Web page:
Significant financial aid is available for military dependents, like the Survivors’ and Dependents’ Education Assistance Program, parts of the Post-9/11 GI Bill, and branch-specific aid and loans. If you’re a military dependent looking for financial resources for college, you have many options to pursue. The VA, military branch foundations, or state aid and scholarships are all great resources in your search for assistance.
Survivors’ and Dependents’ Educational Assistance Program (DEA)
The DEA benefits are part of the Montgomery GI Bill and are specifically created for dependents of service members. If you began using this program before August 1, 2018, you can receive up to 45 months, otherwise the new standard is 36 months. How much money you’re awarded depends on the course load you take while in school.
The 2020/2021 academic year rates for institutional training are as follows:
- Full time student: $1,224 per month
- 3/4 time student: $967 per month
- 1/2 time student: $710 per month
- Greater than 1/4 time student: $710 per month
- 1/4 time student or less: $306 per month
Once you choose a school or a training program, communicate with the VA to ensure it qualifies for these benefits.
Post-9/11 GI Bill
The Post-9/11 GI Bill is available to service members who served at least 90 days of active duty since September 10, 2001. Service members are allowed to transfer all or a portion of their Post-9/11 GI Bill benefits to family members.
Depending on the length of service, the bill covers between 40-100% of tuition, housing, books, and in certain situations, relocation. The benefits are good for 36 months of education.
In order to be eligible to transfer benefits, service members must have:
- At least 6 years of service and agree to service 4 more years
- At least 10 years of service and can’t commit to 4 more years due to regulation
Important note: Effective Jan. 12, 2020 service members with less than 16 years of active duty or selected reserve service will be eligible to transfer GI Bill benefits.
The branches of the military have programs set up to assist the dependents of service members from those branches. Each one offers financial aid for post-secondary education for spouses and/or children of service members. Each type of aid has specific eligibility requirements that you should check before applying.
Army Emergency Relief
The Army Emergency Relief (AER) offers two scholarships; the Spouse Education Assistance Program and MG James Urbano Scholarship Program for Dependent Children. The Spouse Education Program awards vary each year. In the 2018-2019 academic year awards ranged from $500 to $2,200. The awards for the MG James Urbano Scholarship also vary each year, the 2018-2019 academic awards ranged from $500 to $3,400.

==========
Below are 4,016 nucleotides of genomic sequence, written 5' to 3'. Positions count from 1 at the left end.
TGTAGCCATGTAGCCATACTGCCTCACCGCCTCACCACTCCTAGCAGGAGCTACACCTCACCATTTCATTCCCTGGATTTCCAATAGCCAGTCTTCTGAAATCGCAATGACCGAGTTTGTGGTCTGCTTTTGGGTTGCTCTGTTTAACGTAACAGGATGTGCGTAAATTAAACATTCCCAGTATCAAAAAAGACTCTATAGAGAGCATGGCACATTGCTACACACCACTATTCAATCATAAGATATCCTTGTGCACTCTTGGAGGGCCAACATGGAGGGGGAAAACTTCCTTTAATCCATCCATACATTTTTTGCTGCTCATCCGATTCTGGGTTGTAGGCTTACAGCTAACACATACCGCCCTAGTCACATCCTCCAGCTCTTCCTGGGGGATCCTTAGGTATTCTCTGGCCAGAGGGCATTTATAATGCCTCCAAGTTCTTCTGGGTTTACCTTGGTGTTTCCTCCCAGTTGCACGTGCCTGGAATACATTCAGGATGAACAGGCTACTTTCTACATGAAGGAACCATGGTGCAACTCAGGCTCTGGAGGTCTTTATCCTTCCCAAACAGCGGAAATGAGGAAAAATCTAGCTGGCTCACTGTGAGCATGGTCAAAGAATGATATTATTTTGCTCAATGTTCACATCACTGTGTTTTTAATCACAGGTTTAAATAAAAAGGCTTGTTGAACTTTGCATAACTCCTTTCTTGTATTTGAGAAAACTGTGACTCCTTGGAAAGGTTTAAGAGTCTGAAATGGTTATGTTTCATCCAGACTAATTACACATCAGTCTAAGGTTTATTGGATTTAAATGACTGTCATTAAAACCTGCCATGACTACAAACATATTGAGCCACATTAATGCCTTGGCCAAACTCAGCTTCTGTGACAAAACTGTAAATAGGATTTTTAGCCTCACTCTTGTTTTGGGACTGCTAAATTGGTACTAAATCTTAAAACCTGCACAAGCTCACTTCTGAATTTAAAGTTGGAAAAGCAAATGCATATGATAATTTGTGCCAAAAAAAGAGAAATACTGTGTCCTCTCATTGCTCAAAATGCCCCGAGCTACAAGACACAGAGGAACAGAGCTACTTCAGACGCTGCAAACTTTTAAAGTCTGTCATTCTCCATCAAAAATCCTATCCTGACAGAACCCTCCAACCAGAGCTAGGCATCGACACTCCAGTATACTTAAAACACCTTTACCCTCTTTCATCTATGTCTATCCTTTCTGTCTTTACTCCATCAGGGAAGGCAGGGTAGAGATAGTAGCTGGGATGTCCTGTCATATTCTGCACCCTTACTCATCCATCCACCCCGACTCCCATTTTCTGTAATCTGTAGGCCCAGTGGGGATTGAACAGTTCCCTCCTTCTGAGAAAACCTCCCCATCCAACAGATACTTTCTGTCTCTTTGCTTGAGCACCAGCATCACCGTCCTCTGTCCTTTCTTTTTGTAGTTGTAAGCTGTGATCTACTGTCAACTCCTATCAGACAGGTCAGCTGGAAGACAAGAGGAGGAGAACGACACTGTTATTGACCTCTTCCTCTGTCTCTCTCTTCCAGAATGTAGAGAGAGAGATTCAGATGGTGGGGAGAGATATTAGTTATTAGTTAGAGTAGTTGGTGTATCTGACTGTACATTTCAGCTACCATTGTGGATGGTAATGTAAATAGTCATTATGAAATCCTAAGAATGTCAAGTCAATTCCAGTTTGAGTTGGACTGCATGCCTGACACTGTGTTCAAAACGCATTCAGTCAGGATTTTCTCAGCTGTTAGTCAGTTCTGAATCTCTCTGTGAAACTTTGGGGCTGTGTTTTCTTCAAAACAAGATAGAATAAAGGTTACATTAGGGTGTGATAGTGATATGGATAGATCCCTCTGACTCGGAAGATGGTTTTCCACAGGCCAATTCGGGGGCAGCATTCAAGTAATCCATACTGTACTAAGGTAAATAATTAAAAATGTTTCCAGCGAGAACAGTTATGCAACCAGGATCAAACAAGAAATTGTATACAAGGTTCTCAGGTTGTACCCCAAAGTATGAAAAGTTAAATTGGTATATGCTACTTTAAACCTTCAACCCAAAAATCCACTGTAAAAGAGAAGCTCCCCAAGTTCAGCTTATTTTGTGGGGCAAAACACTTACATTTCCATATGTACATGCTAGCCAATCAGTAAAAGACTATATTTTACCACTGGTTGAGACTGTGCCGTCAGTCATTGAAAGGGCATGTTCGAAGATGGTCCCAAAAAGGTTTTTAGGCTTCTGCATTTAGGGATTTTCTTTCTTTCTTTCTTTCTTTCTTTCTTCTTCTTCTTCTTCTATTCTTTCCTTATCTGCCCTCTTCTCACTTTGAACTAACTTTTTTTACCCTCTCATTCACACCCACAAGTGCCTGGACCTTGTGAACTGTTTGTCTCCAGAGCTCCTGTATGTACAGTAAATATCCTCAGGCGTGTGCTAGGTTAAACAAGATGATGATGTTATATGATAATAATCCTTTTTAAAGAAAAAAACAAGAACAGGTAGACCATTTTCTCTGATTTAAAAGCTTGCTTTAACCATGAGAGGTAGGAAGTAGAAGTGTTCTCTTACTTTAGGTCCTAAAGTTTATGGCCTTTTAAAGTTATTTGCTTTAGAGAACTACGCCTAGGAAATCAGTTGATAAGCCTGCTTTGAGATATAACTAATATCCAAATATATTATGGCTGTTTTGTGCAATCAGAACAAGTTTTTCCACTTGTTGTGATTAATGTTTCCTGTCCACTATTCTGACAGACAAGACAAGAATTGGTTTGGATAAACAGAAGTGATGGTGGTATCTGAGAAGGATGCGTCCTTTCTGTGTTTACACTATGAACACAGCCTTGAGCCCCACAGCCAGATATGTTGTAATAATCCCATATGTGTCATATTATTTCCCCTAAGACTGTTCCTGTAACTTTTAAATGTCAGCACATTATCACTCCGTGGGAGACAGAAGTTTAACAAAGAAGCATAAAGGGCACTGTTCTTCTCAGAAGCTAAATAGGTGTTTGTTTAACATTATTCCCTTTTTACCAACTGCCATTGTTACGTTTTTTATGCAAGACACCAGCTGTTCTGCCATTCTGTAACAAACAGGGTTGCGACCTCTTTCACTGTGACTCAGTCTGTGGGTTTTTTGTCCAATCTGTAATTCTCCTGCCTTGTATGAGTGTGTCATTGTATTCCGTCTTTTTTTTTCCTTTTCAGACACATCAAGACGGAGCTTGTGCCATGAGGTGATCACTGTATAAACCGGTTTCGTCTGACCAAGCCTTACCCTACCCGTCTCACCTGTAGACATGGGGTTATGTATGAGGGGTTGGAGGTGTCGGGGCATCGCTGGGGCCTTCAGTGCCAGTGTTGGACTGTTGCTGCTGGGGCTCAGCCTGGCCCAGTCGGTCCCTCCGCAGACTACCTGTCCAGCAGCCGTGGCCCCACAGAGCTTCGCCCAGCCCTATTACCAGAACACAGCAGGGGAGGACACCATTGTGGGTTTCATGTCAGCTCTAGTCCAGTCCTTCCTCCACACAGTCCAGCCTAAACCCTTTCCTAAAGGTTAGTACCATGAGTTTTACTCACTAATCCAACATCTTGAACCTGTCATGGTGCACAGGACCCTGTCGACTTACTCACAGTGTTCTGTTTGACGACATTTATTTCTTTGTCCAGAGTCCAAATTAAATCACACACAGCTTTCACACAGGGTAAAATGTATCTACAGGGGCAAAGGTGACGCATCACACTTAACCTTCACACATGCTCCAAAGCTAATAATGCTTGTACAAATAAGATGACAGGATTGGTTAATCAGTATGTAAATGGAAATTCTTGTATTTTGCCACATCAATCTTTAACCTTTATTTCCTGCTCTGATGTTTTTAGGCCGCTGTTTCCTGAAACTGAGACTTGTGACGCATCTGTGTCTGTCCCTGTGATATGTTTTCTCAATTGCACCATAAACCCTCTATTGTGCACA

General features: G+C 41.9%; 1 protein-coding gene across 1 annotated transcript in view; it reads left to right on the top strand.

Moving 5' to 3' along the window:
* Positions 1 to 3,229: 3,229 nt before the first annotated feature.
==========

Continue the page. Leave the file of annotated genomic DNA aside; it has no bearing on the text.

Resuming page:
Navy-Marine Corps Relief Society
The Travers Loan Program – Offers dependent children and spouses of active duty or retired Sailors or Marines a $500 to $3,000 interest-free loan. Qualified applicants can get one of these loans each academic year while maintaining a GPA of at least 2.0.
The Spouse Tuition Aid Program – Offers grants of up to $3,000 each year for spouses of active duty Sailors or Marines who live outside of the U.S. with active-duty service members.
Air Force Aid Society
Three types of aid are available from the Air Force Aid Society:
The General Henry H. Arnold Education Grant Program – Offers grants up to $4,000 per academic year. The need-based grant is available to children and spouses.
The AFAS Merit Aid Scholarship – The Air Force Aid Society awards a minimum of 10 scholarships worth $5,000 to freshmen.
The Supplemental Education Loan Program – A no-interest loan for up to $1,000.
Coast Guard Foundation and Coast Guard Mutual Assistance
The Coast Guard Foundation offers grants both to spouses of active duty enlisted service members and Coast Guard children. The Coast Guard Mutual Assistance program offers a supplemental education grant, assistance with Stafford Loans, and interest-free loans up to $2,000.
This school assistance does not mean you should forego filling out the FAFSA® and discovering what other kinds of aid you qualify for. Paying for college is difficult for many families, and pursuing all your financial assistance avenues will help cover those education costs.
Many states offer financial aid benefits to military dependents. Do research on the benefits available in your state or through the US Military. Some examples include the War Orphan Education Program in Minnesota, the Regents Award for Children of Veterans in New York, and the Dependent Children’s Scholarship in Tennessee.
In Alaska, the spouses and dependents of service members who died in service or who have POW or MIA status get free tuition.
Local governments and private institutions also offer scholarships that military dependents can apply for. Find scholarships for which you fit the eligibility criteria and submit your applications to further supplement your financial aid.
Many independent agencies offer scholarships to military dependents, including the Defense Commissary Agency, the Joanne Holbrook Patton Military Spouse Scholarship, and the ThanksUSA Scholarship Program.